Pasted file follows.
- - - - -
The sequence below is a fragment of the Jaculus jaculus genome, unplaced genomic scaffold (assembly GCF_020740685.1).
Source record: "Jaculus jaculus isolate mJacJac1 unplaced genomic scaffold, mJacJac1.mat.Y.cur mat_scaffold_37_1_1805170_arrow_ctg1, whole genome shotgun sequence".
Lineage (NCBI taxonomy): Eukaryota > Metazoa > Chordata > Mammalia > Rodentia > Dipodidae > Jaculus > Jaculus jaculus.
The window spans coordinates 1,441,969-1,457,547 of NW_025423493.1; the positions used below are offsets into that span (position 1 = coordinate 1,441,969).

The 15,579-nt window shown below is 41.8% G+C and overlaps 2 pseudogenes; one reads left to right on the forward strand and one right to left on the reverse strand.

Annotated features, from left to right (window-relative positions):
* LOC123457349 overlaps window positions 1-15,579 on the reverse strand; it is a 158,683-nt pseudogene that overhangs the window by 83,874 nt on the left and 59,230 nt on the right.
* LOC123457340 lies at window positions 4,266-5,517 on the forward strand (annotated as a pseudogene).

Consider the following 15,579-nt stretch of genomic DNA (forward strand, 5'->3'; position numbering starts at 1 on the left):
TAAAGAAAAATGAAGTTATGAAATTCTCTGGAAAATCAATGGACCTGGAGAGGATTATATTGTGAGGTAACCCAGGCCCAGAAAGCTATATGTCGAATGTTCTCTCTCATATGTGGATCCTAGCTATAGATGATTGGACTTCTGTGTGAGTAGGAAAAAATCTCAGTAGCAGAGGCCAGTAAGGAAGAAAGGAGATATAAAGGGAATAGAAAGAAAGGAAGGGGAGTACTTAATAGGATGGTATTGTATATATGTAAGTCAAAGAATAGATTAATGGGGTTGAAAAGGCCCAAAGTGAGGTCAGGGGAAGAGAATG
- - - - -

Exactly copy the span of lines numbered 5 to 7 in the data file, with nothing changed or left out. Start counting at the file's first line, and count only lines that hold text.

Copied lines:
The 15,579-nt window shown below is 41.8% G+C and overlaps 2 pseudogenes; one reads left to right on the forward strand and one right to left on the reverse strand.

Annotated features, from left to right (window-relative positions):
* LOC123457349 overlaps window positions 1-15,579 on the reverse strand; it is a 158,683-nt pseudogene that overhangs the window by 83,874 nt on the left and 59,230 nt on the right.